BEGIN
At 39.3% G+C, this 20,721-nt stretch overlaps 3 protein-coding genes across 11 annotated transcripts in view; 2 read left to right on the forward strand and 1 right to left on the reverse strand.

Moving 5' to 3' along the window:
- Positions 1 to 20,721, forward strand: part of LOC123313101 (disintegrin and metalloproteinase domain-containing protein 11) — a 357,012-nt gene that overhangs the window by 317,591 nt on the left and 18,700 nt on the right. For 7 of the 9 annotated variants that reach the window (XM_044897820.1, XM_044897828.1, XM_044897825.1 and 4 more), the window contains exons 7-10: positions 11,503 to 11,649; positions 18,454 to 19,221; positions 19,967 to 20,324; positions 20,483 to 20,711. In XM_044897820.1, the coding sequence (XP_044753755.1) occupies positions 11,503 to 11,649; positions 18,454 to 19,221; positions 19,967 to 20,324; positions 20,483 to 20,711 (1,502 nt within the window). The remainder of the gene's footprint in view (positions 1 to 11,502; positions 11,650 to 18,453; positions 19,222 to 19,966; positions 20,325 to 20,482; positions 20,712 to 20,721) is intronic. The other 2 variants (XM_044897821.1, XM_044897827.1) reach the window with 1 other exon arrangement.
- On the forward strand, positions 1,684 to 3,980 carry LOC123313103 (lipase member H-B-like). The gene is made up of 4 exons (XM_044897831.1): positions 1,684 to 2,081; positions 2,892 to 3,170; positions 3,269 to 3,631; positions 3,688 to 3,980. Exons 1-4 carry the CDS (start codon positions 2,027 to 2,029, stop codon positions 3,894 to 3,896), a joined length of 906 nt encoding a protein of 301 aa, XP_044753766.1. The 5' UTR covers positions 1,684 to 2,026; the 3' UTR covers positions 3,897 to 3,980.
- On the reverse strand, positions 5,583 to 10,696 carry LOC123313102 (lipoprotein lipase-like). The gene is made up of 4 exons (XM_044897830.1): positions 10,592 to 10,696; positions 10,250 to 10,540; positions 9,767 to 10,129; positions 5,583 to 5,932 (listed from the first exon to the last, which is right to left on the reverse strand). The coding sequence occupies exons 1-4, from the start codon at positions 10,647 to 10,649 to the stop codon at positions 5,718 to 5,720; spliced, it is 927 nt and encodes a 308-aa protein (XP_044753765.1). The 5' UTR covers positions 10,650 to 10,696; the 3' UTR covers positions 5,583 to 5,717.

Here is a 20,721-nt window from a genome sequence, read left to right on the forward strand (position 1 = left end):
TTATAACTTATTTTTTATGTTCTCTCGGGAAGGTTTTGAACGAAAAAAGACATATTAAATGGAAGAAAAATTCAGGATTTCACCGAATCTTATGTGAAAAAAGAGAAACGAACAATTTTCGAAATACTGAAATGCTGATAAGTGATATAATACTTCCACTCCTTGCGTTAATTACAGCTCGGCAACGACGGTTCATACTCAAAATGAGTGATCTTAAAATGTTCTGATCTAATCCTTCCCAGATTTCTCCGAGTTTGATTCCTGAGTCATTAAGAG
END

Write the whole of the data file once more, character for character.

At 39.3% G+C, this 20,721-nt stretch overlaps 3 protein-coding genes across 11 annotated transcripts in view; 2 read left to right on the forward strand and 1 right to left on the reverse strand.

Moving 5' to 3' along the window:
- Positions 1 to 20,721, forward strand: part of LOC123313101 (disintegrin and metalloproteinase domain-containing protein 11) — a 357,012-nt gene that overhangs the window by 317,591 nt on the left and 18,700 nt on the right. For 7 of the 9 annotated variants that reach the window (XM_044897820.1, XM_044897828.1, XM_044897825.1 and 4 more), the window contains exons 7-10: positions 11,503 to 11,649; positions 18,454 to 19,221; positions 19,967 to 20,324; positions 20,483 to 20,711. In XM_044897820.1, the coding sequence (XP_044753755.1) occupies positions 11,503 to 11,649; positions 18,454 to 19,221; positions 19,967 to 20,324; positions 20,483 to 20,711 (1,502 nt within the window). The remainder of the gene's footprint in view (positions 1 to 11,502; positions 11,650 to 18,453; positions 19,222 to 19,966; positions 20,325 to 20,482; positions 20,712 to 20,721) is intronic. The other 2 variants (XM_044897821.1, XM_044897827.1) reach the window with 1 other exon arrangement.
- On the forward strand, positions 1,684 to 3,980 carry LOC123313103 (lipase member H-B-like). The gene is made up of 4 exons (XM_044897831.1): positions 1,684 to 2,081; positions 2,892 to 3,170; positions 3,269 to 3,631; positions 3,688 to 3,980. Exons 1-4 carry the CDS (start codon positions 2,027 to 2,029, stop codon positions 3,894 to 3,896), a joined length of 906 nt encoding a protein of 301 aa, XP_044753766.1. The 5' UTR covers positions 1,684 to 2,026; the 3' UTR covers positions 3,897 to 3,980.
- On the reverse strand, positions 5,583 to 10,696 carry LOC123313102 (lipoprotein lipase-like). The gene is made up of 4 exons (XM_044897830.1): positions 10,592 to 10,696; positions 10,250 to 10,540; positions 9,767 to 10,129; positions 5,583 to 5,932 (listed from the first exon to the last, which is right to left on the reverse strand). The coding sequence occupies exons 1-4, from the start codon at positions 10,647 to 10,649 to the stop codon at positions 5,718 to 5,720; spliced, it is 927 nt and encodes a 308-aa protein (XP_044753765.1). The 5' UTR covers positions 10,650 to 10,696; the 3' UTR covers positions 5,583 to 5,717.

Here is a 20,721-nt window from a genome sequence, read left to right on the forward strand (position 1 = left end):
TTATAACTTATTTTTTATGTTCTCTCGGGAAGGTTTTGAACGAAAAAAGACATATTAAATGGAAGAAAAATTCAGGATTTCACCGAATCTTATGTGAAAAAAGAGAAACGAACAATTTTCGAAATACTGAAATGCTGATAAGTGATATAATACTTCCACTCCTTGCGTTAATTACAGCTCGGCAACGACGGTTCATACTCAAAATGAGTGATCTTAAAATGTTCTGATCTAATCCTTCCCAGATTTCTCCGAGTTTGATTCCTGAGTCATTAAGAG